All Cat Watch areas provide heavily subsidised or free neutering for all cats and help with other minor treatments as necessary. As deprived communities are often underserved by veterinary clinics and transport is an issue Cat Watch teams also provide free transport to the vet and support people with resolving transport issues. Affording to feed pets and community cats is also a problem for people when finances are very tight, in some Cat Watch areas; we have also provided access to cat food banks
4. Innovation: How are you innovating or using unique approaches to solve the problem?
A key Cat Watch objective is to engage and enthuse individuals who are already key cat advocates. Many people in communities already provide care for community cats but have never been given the opportunity to do more. A unique aspect of our project is our community cat champion volunteer roles which enable cat advocates to volunteer in different capacities giving small amounts of time. This involves helping at events, door knocking and social media. Also, our innovative Cat Watch App is free to download and enables people to take a picture of a cat they believe to be stray. The aim of the app is to create a simple method of reporting stray cats for people who may not want to become any more involved than that.
5. How does your project harness the pet-human bond to help people develop important social competencies (For example: emotional intelligence, collaboration, empathy, resilience, inclusivity) and overcome serious societal issues (for example: violence, abuse, trauma, isolation, abandonment)?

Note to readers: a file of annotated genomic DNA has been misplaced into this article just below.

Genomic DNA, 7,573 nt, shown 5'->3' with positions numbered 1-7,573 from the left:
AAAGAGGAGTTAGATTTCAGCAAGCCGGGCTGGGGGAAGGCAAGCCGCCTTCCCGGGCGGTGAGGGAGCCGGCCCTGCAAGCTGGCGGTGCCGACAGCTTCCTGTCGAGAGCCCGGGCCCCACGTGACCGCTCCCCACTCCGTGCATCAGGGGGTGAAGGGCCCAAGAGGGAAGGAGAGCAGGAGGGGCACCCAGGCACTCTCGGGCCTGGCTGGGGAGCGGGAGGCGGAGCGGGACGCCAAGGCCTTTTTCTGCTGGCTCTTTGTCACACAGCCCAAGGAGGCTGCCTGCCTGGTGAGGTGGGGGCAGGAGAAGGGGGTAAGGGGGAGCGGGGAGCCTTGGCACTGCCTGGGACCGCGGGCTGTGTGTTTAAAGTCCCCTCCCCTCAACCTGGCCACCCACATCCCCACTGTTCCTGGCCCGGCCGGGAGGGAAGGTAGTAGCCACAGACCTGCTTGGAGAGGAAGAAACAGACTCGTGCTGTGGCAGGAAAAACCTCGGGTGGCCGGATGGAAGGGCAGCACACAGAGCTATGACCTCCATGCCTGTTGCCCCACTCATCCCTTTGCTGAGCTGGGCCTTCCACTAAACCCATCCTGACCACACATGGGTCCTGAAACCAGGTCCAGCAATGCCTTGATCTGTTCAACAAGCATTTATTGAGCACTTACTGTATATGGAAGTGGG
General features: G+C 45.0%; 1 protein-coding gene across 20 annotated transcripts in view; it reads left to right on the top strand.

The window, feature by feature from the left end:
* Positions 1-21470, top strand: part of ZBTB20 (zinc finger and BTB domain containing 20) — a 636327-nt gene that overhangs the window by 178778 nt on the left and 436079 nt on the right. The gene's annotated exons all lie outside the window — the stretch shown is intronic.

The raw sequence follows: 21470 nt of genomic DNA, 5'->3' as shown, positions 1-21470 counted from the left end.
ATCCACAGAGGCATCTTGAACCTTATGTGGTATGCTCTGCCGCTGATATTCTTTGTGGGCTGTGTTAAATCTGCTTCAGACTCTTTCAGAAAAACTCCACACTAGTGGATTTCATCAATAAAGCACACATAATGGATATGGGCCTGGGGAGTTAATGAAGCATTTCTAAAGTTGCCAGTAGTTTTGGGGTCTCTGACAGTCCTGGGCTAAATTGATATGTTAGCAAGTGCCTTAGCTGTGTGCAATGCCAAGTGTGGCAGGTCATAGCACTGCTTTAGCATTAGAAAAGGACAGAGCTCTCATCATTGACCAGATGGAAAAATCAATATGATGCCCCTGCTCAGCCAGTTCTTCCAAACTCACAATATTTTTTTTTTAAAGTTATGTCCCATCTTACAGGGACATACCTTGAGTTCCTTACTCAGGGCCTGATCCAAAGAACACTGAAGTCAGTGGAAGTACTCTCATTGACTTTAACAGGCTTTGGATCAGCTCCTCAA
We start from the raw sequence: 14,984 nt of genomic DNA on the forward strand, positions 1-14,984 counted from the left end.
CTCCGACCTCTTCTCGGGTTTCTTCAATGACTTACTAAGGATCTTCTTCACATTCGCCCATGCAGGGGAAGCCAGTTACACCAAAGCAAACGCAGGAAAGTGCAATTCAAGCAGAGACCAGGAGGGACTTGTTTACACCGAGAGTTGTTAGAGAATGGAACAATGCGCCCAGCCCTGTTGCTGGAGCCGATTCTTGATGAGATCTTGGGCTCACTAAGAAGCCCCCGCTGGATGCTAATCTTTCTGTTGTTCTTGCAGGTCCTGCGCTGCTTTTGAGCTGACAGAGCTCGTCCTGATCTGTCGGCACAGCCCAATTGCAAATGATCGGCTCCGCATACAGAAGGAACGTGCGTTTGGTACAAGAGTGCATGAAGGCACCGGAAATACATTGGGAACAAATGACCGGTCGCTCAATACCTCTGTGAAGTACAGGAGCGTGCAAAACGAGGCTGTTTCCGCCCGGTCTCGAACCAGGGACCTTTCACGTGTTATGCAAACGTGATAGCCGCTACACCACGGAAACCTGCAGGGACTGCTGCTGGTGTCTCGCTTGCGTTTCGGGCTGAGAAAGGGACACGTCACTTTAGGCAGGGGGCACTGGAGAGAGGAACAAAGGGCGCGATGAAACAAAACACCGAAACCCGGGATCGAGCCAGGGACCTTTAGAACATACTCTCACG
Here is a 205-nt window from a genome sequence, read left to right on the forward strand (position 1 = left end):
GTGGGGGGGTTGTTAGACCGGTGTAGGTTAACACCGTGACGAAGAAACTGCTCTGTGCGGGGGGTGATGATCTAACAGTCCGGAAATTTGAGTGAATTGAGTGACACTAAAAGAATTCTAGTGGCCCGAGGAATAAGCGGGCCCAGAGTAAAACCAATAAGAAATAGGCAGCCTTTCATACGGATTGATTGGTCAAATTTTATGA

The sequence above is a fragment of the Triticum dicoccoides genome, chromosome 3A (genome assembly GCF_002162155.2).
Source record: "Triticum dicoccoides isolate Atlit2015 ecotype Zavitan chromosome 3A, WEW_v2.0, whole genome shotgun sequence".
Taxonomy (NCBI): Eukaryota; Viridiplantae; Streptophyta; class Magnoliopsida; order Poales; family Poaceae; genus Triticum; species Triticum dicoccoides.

Community cats are a very important part of communities across the UK. Many people love the presence of community cats in their local area and spend a lot of time looking out for them. For some people, particularly those who are elderly or lonely, this interaction forms a hugely important part of their lives even though they may struggle financially to pay for the costs involved.
The Cat Watch Community hub was created initially as a local drop in point for people to talk to our staff and volunteers about the Cat Watch project. It ran in different types of locations across the pilot areas and was able to meet the aim of being a social support function, increasing members’ self-efficacy and encouraging positive social behaviours. The hub plays a key role in building the capacity of members. Many attendees have gone on to play a much bigger role in the project, from recruiting other hub members through to supporting their neighbours and signing up to become a volunteer. Residents who attended the hubs reported feeling more confident, more connected to their community, more able to help the cats, and because of these factors, felt an increased sense of well-being.
6. Impact: how has your project made a difference so far in terms of both business outputs and social impact? How do you plan on measuring progress?
Cats Protection launched the first Cat Watch project in Bulwell in September 2016. This was the first pilot site which provided baseline learnings to take forwards into the next five areas of Everton, Bradford, Beeston and Houghton Regis & Dunstable.
Following an amazing response from Bulwell residents, reporting strays to us and working with us to Trap-Neuter-Return and care for the strays, we have been able to help so many of the community cats. Comparing 2017 with 2019 we have seen a 75% decline in the total number of cats found on the streets.
Cat Watch has created the shift in behaviour it set out to do, with nearly 4000 reports of stray cats across all Cat Watch areas. Shifts in attitudes have also happened with more people thinking that neutering, veterinary care and provision of food and water is important for unowned cats.